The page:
On the one hand, in the early phases of a consulting engagement, there is usually a steep ramp-up curve to gain a common understanding of where detailed operations are at (even in cases where the consultant has experience directly in the client's vertical industry). I have sometimes referred to the ramp-up period as "drinking from the firehose." During this period, both the client and consultant use terms that may not be fully understood by one another. Regular dialogue and monitoring are needed to make sure things are on track.

Such early problems usually work themselves out. However, for all parties to ensure that the consultant is adding the highest amount value, it becomes more and more important as the engagement moves forward to get beyond nomenclature and to understand the vision of what needs to be achieved. As an example, when a client says, "No problem at all. I have that operational data," there is a difference between "having that data" and "having that data and proactively using the data to manage the business". Proactive management requires organizing data regularly, synthesizing new information from the data, developing hypotheses, setting goals, proactively applying controls on a day-to-day business based on the information (as opposed to treating data like exhuast eminated from an automobile), and making data and results transparent to all."


Steve Shu
Managing Director
S4 Management Group
Email: sshu@s4management.com
Web: http://www.s4management.com


Posted by sshu-s4 (c) S4 Management Group LLC at 12:01 AM CST
Updated: January 18, 2005 10:05 AM CST
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November 30, 2004
Why Playing Politics Is Good For Government Officials But Not For Management Consultants
Topic: 2) The Consulting Trade
With the elections behind us now for a couple of weeks, I thought that I would jot down some thoughts about the role of politics in business. Now there are courses taught in business schools (including the University of Chicago) on how power and politics play a role in a organization. Some key aspects of politics are that they are a natural part of having 1) an organizational structure and 2) interdependencies between people in the organization.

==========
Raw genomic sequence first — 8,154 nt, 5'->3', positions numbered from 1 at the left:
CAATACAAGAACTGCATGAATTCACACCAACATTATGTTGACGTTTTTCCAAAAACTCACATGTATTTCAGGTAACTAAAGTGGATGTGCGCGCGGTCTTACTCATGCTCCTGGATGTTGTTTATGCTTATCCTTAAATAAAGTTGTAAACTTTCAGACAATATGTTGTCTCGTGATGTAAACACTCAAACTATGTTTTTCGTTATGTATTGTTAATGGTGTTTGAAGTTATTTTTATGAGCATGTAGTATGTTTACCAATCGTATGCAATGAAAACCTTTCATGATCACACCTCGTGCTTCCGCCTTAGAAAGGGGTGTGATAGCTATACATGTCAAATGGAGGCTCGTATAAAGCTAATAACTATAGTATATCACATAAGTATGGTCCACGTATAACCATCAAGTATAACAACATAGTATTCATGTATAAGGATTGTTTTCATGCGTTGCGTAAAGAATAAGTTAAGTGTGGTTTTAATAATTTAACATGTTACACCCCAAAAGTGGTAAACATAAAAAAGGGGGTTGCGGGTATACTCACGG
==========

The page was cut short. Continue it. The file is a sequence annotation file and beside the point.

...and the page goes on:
Now one can see why there is a tendency for some of the unsavory things (e.g., mud slashing) to happen in an election of the President of the United States. Well for one thing we are hiring the chief honcho. Secondly, there are a lot of interdependencies between us as citizens of the United States and part of the larger world.

Politics are bad for management consultants because helping a client needs to transcend the organization. An effective consultant needs to adopt Renaissance capabilities to work up and down in the organization and to cross-connect the organization in new ways in conjunction with the client. This may be of tremendous value to a client because sometimes existing employees may be fearful or reluctant (and perhaps rightfully so) to upset others in the organization (sometimes their peers or bosses). A good consultant should only focus on the goal of fixing things. Consultants are temporary guns to help get an organization through change, and they should be fired or put on the street if not adding value.

Now I've lost myself again ... why can't this goal-focused reasoning apply to political elections too?


Steve Shu
Managing Director
S4 Management Group
Email: sshu@s4management.com
Web: http://www.s4management.com

Posted by sshu-s4 (c) S4 Management Group LLC at 11:31 AM CST
Updated: November 30, 2004 11:37 AM CST
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November 3, 2004
A Brief Intro to the Process Flow Mapping of Operations
Topic: 2) The Consulting Trade
Starting to get some things off the back burner that I started but haven't had the chance to complete until now. Here's another short business note entitled, "A Brief Intro to the Process Flow Mapping of Operations". (pdf version) (html version)





Steve Shu
Managing Director
S4 Management Group
Email: sshu@s4management.com
Web: http://www.s4management.com

Posted by sshu-s4 (c) S4 Management Group LLC at 9:40 PM CST
Updated: November 3, 2004 10:07 PM CST
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September 27, 2004
Note on the Perimeter of General Management Consulting
Topic: 2) The Consulting Trade
I've authored a short business note entitled, "A Note on the Perimeter of General Management Consulting". Hope it helps some folks to learn more about the profession!
*click here*





Steve Shu
Managing Director
S4 Management Group
Email: sshu@s4management.com
Web: http://www.s4management.com

Posted by sshu-s4 (c) S4 Management Group LLC at 12:01 AM CDT